Wednesday, June 11, 2014
Roller-skating incidents, teachers’ waistlines, and misplaced homework assignments lined up as humor fodder in Saturday’s Class of 2014 commencement at Horizon Christian School.
Life lessons of remembering your friends, serving God, and keeping a sense of humor were speakers’ messages that certainly played a role in the generally solemn sendoff for the private school’s largest-ever graduating class: 18 students received diplomas along with the traditional Hawk hand towel — a reminder to act in Christian service — from Supt. Ken Block.
“If you want to be great, you have to be a servant. God has called you to be a servant,” Block said. “If you do that, He will elevate you.”
Senior Matt Totaro welcomed the grads and audience, and said, “A wise man once said, ‘If you see a good fight, get in it.’”
He said a coach once told him, “I don’t expect you to win every game. I do expect you to win the process.
“Everyone has goals in life, a dream they wish to fulfill and not many people are willing to go on the journey that dream requires,” Totaro said. “I’m proud of you guys for sticking in the fight, and staying strong through high school.
“I speak for the other 17 grads when I say that high school has been a tough road, and when the road wasn’t going in the direction we wanted to, we hung in there, we didn’t quit, we never gave up,” Totaro said.
Austin Requa, who like Totaro is headed for Linfield College this fall, spoke for his classmates.
“As we transition into the next phase of our lives, we will have successes and challenges,” he said. “Some of those challenges will seem so daunting, we will wonder how ever get through it. Over these past several months, my family has undergone some challenges, and through my classmates and God, I found the strength to move forward, so when challenges come your way, don’t forget to draw strength from those around you, and remember, with God, all things are possible.”
Requa joked about something he said “gave us an identity, a togetherness”: the Horizon dress code — khaki pants, polo, and required belt. “I am not ashamed to admit I will miss that dress code. It gave us a kind of consistency,” he said.
“Regardless of your experience this year or over past years, we have shaped each other, for better or worse,” Requa said. “We have all worn the dress code together, becoming strong capable individuals.
“I would like to truly thank you for allowing me to speak on your behalf, but most importantly, for being the best group of friends I have made in my life,” he said. “We have all now made it through high school, which is no easy task, but most importantly, we made it through together.”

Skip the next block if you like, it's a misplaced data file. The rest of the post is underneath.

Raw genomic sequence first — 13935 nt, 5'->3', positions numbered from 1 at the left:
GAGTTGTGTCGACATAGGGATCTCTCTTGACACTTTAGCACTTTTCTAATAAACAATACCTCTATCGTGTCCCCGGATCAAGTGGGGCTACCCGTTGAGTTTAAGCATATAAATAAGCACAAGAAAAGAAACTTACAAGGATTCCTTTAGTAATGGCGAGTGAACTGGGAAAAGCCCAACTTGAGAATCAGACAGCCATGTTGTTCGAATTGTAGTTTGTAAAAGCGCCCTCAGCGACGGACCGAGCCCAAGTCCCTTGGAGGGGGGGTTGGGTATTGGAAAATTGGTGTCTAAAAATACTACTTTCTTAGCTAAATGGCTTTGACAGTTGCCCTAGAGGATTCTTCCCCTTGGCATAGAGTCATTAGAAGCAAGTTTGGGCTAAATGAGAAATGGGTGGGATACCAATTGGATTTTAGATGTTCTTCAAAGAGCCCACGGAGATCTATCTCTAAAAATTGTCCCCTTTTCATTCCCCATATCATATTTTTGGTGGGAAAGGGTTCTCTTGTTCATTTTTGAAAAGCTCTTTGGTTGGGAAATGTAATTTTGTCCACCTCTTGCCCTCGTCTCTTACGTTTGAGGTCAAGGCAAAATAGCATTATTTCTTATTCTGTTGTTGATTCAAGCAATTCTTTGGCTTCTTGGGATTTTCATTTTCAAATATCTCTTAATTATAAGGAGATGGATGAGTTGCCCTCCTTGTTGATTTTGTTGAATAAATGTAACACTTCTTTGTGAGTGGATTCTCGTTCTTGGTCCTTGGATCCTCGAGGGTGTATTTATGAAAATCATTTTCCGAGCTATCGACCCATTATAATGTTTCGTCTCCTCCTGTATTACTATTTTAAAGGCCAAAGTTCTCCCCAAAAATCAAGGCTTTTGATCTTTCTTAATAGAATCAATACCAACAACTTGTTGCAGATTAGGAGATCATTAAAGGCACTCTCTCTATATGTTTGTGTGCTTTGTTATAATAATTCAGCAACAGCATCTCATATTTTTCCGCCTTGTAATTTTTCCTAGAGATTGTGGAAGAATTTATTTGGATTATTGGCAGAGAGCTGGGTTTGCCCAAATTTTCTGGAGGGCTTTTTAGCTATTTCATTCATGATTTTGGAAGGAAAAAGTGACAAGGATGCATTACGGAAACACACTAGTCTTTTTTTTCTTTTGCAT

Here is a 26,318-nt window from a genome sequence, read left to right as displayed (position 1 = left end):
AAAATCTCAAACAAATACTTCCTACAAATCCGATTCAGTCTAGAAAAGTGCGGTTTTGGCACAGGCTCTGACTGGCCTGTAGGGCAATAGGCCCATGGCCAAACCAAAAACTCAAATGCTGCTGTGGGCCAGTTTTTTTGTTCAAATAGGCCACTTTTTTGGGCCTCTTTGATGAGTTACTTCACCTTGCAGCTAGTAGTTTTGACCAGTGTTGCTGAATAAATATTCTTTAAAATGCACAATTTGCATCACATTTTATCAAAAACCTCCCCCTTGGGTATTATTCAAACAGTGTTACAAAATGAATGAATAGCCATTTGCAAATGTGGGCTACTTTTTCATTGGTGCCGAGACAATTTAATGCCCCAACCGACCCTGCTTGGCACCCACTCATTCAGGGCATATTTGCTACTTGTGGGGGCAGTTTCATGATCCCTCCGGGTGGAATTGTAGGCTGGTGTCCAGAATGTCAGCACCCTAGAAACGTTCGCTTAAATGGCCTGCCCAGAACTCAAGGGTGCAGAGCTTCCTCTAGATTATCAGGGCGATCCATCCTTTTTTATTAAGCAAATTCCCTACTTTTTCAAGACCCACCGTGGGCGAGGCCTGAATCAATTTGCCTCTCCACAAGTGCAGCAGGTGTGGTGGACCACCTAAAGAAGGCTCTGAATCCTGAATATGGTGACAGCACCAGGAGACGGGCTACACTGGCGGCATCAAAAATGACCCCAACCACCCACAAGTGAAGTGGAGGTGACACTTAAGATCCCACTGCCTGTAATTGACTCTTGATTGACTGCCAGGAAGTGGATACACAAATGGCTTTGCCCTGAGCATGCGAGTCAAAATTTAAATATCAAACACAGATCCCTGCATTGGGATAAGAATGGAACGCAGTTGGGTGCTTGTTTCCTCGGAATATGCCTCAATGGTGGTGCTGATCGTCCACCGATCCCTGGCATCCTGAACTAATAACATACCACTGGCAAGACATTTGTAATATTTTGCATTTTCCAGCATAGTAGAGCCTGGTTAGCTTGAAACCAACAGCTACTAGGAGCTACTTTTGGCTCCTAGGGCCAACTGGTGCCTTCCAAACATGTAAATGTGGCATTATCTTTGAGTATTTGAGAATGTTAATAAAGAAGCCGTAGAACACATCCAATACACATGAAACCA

The day’s keynote speaker, Horizon coach and parent Joe Petshow, announced several minutes into his talk that he had texted a link with a Bible computer app to each 2014 grad.
“Use it. Use that app. Temptation will be staring you in the face. It’s going to continue,” Petshow said.
It was one of five lessons he gave to the seniors, including, “be sincere, and use a little humor.”
Petshow started with “Out there, I daresay, you gotta start all over again — and it’s going to be at a faster pace, a much faster pace.”
Petshow advised, “Be smart in how you react to mixed messages. Some are more subtle than others. What’s important is how you react to them.” He told the students, “If you want to know what God wants you to do, ask him.
“Lesson three: Get caught up in your own religious dogma. Don’t get caught up in someone else’s. There is nothing wrong with embracing religion on your own time,” Petshow said. “You find it that way, it will be more important to you.”
Invoking Dr. Martin Luther King, Petshow urged the students to be passionate.
“It was not a ‘have a plan’ speech,” he said. “It was about having a dream. Do dream. Be passionate. Be passionate. It’s okay. And talk good to yourself. I do it in the mirror; it helps, it really does help. Talk good to yourself.”
Petshow said, “Don’t stop learning lessons. There doesn’t have to be a final lesson. Thankfully our final lesson as mortals has already been taken care. Always keep learning lessons; don’t have any final lessons.”
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I Can't Keep Quiet singers at "Citizen Town Hall"
‘I can’t keep quiet,’ sing members of an impromptu choir in front of Hood River Middle School Saturday prior to the citizen town hall for questions to Rep. Greg Walden. The song addresses female empowerment generally and sexual violence implicitly, and gained prominence during the International Women’s Day events in January. The singers braved a sudden squall to finish their song and about 220 people gathered in HRMS auditorium, which will be the scene of the April 12 town hall with Rep. Greg Walden, at 3 p.m. Enlarge